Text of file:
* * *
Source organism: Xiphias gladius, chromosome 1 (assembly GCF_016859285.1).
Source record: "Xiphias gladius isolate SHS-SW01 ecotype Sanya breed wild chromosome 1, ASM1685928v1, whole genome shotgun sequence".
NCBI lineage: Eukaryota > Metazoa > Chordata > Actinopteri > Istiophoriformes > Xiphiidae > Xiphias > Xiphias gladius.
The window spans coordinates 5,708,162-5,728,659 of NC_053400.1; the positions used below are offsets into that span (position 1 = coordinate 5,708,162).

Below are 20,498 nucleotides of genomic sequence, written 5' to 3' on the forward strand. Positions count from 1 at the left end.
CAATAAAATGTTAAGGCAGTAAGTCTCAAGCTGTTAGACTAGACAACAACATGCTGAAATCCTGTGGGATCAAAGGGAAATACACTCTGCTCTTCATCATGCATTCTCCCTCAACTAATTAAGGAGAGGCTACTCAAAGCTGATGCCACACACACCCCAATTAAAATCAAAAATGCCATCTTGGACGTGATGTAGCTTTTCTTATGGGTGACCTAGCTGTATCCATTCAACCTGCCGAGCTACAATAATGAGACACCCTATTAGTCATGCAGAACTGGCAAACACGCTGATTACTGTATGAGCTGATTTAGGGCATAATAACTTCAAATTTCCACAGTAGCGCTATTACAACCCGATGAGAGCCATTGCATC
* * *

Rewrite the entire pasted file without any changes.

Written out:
Source organism: Xiphias gladius, chromosome 1 (assembly GCF_016859285.1).
Source record: "Xiphias gladius isolate SHS-SW01 ecotype Sanya breed wild chromosome 1, ASM1685928v1, whole genome shotgun sequence".
NCBI lineage: Eukaryota > Metazoa > Chordata > Actinopteri > Istiophoriformes > Xiphiidae > Xiphias > Xiphias gladius.
The window spans coordinates 5,708,162-5,728,659 of NC_053400.1; the positions used below are offsets into that span (position 1 = coordinate 5,708,162).

Below are 20,498 nucleotides of genomic sequence, written 5' to 3' on the forward strand. Positions count from 1 at the left end.
CAATAAAATGTTAAGGCAGTAAGTCTCAAGCTGTTAGACTAGACAACAACATGCTGAAATCCTGTGGGATCAAAGGGAAATACACTCTGCTCTTCATCATGCATTCTCCCTCAACTAATTAAGGAGAGGCTACTCAAAGCTGATGCCACACACACCCCAATTAAAATCAAAAATGCCATCTTGGACGTGATGTAGCTTTTCTTATGGGTGACCTAGCTGTATCCATTCAACCTGCCGAGCTACAATAATGAGACACCCTATTAGTCATGCAGAACTGGCAAACACGCTGATTACTGTATGAGCTGATTTAGGGCATAATAACTTCAAATTTCCACAGTAGCGCTATTACAACCCGATGAGAGCCATTGCATC